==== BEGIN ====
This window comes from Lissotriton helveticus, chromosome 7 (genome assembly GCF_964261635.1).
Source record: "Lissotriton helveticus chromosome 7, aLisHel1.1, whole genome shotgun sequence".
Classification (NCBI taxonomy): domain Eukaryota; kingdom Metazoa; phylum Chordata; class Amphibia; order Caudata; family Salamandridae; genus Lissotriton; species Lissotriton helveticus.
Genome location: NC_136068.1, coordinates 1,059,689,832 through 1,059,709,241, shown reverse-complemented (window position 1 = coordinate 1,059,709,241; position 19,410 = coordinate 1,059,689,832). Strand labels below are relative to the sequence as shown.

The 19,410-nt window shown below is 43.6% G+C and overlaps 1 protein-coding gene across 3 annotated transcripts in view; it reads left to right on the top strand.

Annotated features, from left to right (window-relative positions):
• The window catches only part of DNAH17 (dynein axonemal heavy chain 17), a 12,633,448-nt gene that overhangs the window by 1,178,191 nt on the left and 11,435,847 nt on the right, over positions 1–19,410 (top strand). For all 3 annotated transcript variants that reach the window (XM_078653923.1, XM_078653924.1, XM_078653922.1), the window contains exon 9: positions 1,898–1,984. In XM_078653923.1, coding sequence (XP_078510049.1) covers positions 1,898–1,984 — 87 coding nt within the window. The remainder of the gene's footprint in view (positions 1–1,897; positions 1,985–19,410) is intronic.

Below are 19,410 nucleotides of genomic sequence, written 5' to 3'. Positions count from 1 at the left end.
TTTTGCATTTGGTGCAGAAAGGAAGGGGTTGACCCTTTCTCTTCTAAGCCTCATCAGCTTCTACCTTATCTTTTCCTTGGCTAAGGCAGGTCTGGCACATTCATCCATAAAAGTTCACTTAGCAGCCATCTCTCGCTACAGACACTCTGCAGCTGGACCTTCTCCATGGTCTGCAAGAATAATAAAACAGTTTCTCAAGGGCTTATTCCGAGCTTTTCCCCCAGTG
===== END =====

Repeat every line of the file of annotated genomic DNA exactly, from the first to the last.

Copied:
This window comes from Lissotriton helveticus, chromosome 7 (genome assembly GCF_964261635.1).
Source record: "Lissotriton helveticus chromosome 7, aLisHel1.1, whole genome shotgun sequence".
Classification (NCBI taxonomy): domain Eukaryota; kingdom Metazoa; phylum Chordata; class Amphibia; order Caudata; family Salamandridae; genus Lissotriton; species Lissotriton helveticus.
Genome location: NC_136068.1, coordinates 1,059,689,832 through 1,059,709,241, shown reverse-complemented (window position 1 = coordinate 1,059,709,241; position 19,410 = coordinate 1,059,689,832). Strand labels below are relative to the sequence as shown.

The 19,410-nt window shown below is 43.6% G+C and overlaps 1 protein-coding gene across 3 annotated transcripts in view; it reads left to right on the top strand.

Annotated features, from left to right (window-relative positions):
• The window catches only part of DNAH17 (dynein axonemal heavy chain 17), a 12,633,448-nt gene that overhangs the window by 1,178,191 nt on the left and 11,435,847 nt on the right, over positions 1–19,410 (top strand). For all 3 annotated transcript variants that reach the window (XM_078653923.1, XM_078653924.1, XM_078653922.1), the window contains exon 9: positions 1,898–1,984. In XM_078653923.1, coding sequence (XP_078510049.1) covers positions 1,898–1,984 — 87 coding nt within the window. The remainder of the gene's footprint in view (positions 1–1,897; positions 1,985–19,410) is intronic.

Below are 19,410 nucleotides of genomic sequence, written 5' to 3'. Positions count from 1 at the left end.
TTTTGCATTTGGTGCAGAAAGGAAGGGGTTGACCCTTTCTCTTCTAAGCCTCATCAGCTTCTACCTTATCTTTTCCTTGGCTAAGGCAGGTCTGGCACATTCATCCATAAAAGTTCACTTAGCAGCCATCTCTCGCTACAGACACTCTGCAGCTGGACCTTCTCCATGGTCTGCAAGAATAATAAAACAGTTTCTCAAGGGCTTATTCCGAGCTTTTCCCCCAGTG